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Opponents of U.S. Air Force efforts to retire its Fairchild Republic A-10 Thunderbolt II have said the 40-year-old close-air support plane can outperform the Pentagon’s most advanced aircraft.

It turns out the lumbering old plane, nicknamed the Warthog, will get a chance to prove it.

The Air Force’s top general and the Pentagon’s chief weapons tester confirmed Thursday that Lockheed Martin Corp.’s new F-35 Lightning II fighter, equipped with its most modern software, will be tested against the A-10 in 2018 in a comparative evaluation of their capabilities for close-air support, as well as other missions such as air-to-air combat.

Photo by U.S. Air Force

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Saving a Burning Jet http://www.flightjournal.com/blog/2015/08/27/saving-a-burning-jet/ http://www.flightjournal.com/blog/2015/08/27/saving-a-burning-jet/#comments Thu, 27 Aug 2015 06:52:59 +0000 Mike Harbour http://www.flightjournal.com/?p=216989

On April 30, 2015, a Boeing RC-135V Rivet Joint belonging to the 343rd Reconnaissance Squadron, 55th Wing, suffered a major incident at Offutt Air Force Base in Nebraska. As the aircraft, using radio call sign “Snoop 71,” began the takeoff roll to start its mission in support of a special-operations training exercise, fire erupted behind the galley. Described [...]

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On April 30, 2015, a Boeing RC-135V Rivet Joint belonging to the 343rd Reconnaissance Squadron, 55th Wing, suffered a major incident at Offutt Air Force Base in Nebraska.

As the aircraft, using radio call sign “Snoop 71,” began the takeoff roll to start its mission in support of a special-operations training exercise, fire erupted behind the galley. Described by one crew member as a “flamethrower,” the fire quickly filled the intelligence-gathering plane with dense smoke and burned a hole in the aft fuselage. The aircraft commander (on his first flight, no less) quickly stopped the airplane and the crew egressed as fire fighters extinguished the blaze.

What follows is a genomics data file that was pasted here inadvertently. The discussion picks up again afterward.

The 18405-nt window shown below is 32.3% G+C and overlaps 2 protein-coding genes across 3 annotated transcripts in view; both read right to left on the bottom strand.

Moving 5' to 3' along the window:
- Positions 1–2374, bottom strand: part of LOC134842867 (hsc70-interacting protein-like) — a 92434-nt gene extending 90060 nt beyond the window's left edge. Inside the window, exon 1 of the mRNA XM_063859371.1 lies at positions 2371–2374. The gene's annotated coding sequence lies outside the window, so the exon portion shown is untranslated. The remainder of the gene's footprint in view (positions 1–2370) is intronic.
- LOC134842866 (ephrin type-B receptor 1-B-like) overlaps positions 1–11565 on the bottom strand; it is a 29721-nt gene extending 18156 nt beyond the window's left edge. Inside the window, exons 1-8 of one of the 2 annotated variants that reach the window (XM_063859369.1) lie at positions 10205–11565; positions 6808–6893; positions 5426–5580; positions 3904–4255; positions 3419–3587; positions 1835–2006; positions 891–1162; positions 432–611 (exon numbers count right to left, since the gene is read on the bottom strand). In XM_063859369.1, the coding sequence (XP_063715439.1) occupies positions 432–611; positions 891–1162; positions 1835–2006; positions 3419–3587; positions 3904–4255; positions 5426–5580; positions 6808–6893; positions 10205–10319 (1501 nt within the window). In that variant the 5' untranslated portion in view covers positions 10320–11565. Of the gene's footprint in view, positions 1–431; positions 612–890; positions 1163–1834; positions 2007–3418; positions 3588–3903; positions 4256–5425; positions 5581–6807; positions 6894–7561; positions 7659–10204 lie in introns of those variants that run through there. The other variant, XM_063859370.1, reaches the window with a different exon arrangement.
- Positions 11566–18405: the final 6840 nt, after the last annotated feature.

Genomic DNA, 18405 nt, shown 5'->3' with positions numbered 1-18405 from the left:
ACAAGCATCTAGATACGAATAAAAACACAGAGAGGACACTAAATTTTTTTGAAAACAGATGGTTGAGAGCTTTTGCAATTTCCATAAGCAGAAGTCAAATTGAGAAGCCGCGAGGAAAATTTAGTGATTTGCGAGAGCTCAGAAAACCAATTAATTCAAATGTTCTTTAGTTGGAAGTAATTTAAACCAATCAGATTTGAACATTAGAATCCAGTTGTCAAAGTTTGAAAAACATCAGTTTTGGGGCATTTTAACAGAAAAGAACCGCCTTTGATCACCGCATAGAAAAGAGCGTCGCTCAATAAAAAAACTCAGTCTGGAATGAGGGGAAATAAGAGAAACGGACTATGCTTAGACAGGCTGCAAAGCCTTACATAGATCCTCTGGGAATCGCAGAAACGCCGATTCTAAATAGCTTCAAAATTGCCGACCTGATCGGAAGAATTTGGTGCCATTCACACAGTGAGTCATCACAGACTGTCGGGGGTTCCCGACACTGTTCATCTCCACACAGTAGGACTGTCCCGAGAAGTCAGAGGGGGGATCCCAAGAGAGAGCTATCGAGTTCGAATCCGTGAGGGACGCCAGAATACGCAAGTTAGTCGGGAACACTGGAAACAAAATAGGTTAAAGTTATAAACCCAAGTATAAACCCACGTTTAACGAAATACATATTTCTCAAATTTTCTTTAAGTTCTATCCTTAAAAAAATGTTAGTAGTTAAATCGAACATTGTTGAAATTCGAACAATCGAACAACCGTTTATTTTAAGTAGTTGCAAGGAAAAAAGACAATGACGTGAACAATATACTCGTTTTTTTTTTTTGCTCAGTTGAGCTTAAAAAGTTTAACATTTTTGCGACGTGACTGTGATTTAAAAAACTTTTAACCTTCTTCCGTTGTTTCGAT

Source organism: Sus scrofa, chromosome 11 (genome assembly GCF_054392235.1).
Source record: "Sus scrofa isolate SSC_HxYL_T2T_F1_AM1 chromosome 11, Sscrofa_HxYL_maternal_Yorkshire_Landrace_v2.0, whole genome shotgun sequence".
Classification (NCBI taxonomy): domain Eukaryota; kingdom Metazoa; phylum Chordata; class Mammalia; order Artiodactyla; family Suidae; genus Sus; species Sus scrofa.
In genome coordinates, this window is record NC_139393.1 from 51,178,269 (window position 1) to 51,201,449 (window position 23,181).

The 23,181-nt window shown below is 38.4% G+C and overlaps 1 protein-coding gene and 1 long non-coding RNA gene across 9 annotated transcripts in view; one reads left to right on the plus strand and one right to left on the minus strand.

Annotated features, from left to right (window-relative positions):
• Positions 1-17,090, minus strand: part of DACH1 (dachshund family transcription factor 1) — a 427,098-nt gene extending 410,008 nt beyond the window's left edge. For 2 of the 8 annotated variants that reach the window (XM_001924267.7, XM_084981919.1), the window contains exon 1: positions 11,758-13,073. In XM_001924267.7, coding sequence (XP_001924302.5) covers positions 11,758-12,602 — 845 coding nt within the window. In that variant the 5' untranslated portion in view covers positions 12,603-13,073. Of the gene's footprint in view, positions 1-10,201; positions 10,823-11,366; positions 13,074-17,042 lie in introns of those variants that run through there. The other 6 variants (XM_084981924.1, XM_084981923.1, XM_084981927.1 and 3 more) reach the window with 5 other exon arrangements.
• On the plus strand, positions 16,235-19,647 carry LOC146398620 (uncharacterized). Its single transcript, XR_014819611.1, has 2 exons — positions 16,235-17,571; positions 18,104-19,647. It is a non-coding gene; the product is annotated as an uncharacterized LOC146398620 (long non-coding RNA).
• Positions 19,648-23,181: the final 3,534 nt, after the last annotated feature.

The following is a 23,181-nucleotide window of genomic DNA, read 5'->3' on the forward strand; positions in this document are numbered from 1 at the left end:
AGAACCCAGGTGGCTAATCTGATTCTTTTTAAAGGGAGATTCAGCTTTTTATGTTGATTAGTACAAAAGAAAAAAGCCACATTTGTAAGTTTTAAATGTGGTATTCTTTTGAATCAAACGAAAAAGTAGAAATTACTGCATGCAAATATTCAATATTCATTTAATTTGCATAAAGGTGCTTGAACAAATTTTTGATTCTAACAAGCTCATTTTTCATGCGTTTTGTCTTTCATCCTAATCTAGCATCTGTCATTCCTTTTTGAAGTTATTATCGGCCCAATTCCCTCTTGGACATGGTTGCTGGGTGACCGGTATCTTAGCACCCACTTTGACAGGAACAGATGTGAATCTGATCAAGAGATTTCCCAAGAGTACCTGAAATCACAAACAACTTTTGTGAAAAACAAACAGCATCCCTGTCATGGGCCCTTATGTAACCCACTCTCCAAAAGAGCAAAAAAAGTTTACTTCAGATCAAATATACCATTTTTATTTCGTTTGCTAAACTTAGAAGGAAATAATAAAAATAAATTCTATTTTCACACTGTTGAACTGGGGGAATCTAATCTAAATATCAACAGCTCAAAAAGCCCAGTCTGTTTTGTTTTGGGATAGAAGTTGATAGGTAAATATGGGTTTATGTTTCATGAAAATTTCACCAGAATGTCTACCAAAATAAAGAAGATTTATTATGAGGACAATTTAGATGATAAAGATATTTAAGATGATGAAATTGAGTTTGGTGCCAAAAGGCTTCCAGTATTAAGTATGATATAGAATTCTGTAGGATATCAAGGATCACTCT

Total damage to the Rivet Joint: $62.4 million.

For the complete story by David Cenciotti of The Aviationist, click here.

Photo by U.S. Air Force

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On This Day in Aviation History http://www.flightjournal.com/blog/2015/08/26/on-this-day-in-aviation-history-523/ http://www.flightjournal.com/blog/2015/08/26/on-this-day-in-aviation-history-523/#comments Wed, 26 Aug 2015 04:04:48 +0000 Mike Harbour http://www.flightjournal.com/?p=216983

1883 – Birth of Otto Splitgerber, German World War I flying ace. 1939 – The Messerschmitt Me 209 sets a new world speed record of 469 mph. 1952 – The prototype English Electric Canberra B5 makes the first double transatlantic crossing by a jet, with a total time of just over 10 hours. 1975 – First flight of the McDonnell [...]

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1883 – Birth of Otto Splitgerber, German World War I flying ace.

1939 – The Messerschmitt Me 209 sets a new world speed record of 469 mph.

1952 – The prototype English Electric Canberra B5 makes the first double transatlantic crossing by a jet, with a total time of just over 10 hours.

1975 – First flight of the McDonnell Douglas YC-15 (shown), a four-engine short take-off and landing (STOL) tactical transport. It is McDonnell Douglas’ entrant into the U.S. Air Force’s Advanced Medium STOL Transport (AMST) competition to replace the Lockheed C-130 Hercules.

1979 – Death of Philip Gerald Cochran, American World War II pilot who developed many tactical air combat, air transport, and air assault techniques.

2008 – A Sun Air 737-200 carrying 109 passengers and crew is hijacked after takeoff of a flight from Nyala, Sudan, to Cairo, and demand to be flown to France. The plane ends up landing in Libya, where the passengers would be released the next day later and the hijackers would surrender two days later.

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USS Macon Crash Site Explored http://www.flightjournal.com/blog/2015/08/25/uss-macon-crash-site-explored/ http://www.flightjournal.com/blog/2015/08/25/uss-macon-crash-site-explored/#comments Wed, 26 Aug 2015 03:21:37 +0000 Mike Harbour http://www.flightjournal.com/?p=216978

Off the California coast lies the sunken wreckage of the U.S. Navy’s last flying aircraft carrier. The idea that the Navy had flying aircraft carriers is probably new to a lot of people. Imagine a nearly 800-foot “blimp” where five military airplanes can land and take off in midair.  Last week, a team of oceanographers got [...]